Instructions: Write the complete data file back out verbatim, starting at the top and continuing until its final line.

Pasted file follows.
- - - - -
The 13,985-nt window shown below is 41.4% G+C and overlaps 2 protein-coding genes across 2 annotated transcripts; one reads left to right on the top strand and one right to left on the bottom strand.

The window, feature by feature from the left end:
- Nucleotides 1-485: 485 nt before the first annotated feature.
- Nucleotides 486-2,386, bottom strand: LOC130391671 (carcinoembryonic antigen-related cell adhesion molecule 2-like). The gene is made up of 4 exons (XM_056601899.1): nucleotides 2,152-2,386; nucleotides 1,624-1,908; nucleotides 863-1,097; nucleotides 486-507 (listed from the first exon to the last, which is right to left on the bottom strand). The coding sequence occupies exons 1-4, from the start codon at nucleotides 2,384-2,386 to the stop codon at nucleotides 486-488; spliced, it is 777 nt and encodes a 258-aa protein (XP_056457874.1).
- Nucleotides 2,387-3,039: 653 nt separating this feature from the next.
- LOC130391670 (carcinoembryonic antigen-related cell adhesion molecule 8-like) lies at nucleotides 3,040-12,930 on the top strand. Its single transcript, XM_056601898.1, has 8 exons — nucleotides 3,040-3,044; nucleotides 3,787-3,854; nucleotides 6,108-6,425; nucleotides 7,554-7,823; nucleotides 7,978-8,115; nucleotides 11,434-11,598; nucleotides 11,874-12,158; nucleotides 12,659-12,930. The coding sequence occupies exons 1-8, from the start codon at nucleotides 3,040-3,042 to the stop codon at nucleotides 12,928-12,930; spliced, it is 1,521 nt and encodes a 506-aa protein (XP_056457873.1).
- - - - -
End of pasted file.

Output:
The 13,985-nt window shown below is 41.4% G+C and overlaps 2 protein-coding genes across 2 annotated transcripts; one reads left to right on the top strand and one right to left on the bottom strand.

The window, feature by feature from the left end:
- Nucleotides 1-485: 485 nt before the first annotated feature.
- Nucleotides 486-2,386, bottom strand: LOC130391671 (carcinoembryonic antigen-related cell adhesion molecule 2-like). The gene is made up of 4 exons (XM_056601899.1): nucleotides 2,152-2,386; nucleotides 1,624-1,908; nucleotides 863-1,097; nucleotides 486-507 (listed from the first exon to the last, which is right to left on the bottom strand). The coding sequence occupies exons 1-4, from the start codon at nucleotides 2,384-2,386 to the stop codon at nucleotides 486-488; spliced, it is 777 nt and encodes a 258-aa protein (XP_056457874.1).
- Nucleotides 2,387-3,039: 653 nt separating this feature from the next.
- LOC130391670 (carcinoembryonic antigen-related cell adhesion molecule 8-like) lies at nucleotides 3,040-12,930 on the top strand. Its single transcript, XM_056601898.1, has 8 exons — nucleotides 3,040-3,044; nucleotides 3,787-3,854; nucleotides 6,108-6,425; nucleotides 7,554-7,823; nucleotides 7,978-8,115; nucleotides 11,434-11,598; nucleotides 11,874-12,158; nucleotides 12,659-12,930. The coding sequence occupies exons 1-8, from the start codon at nucleotides 3,040-3,042 to the stop codon at nucleotides 12,928-12,930; spliced, it is 1,521 nt and encodes a 506-aa protein (XP_056457873.1).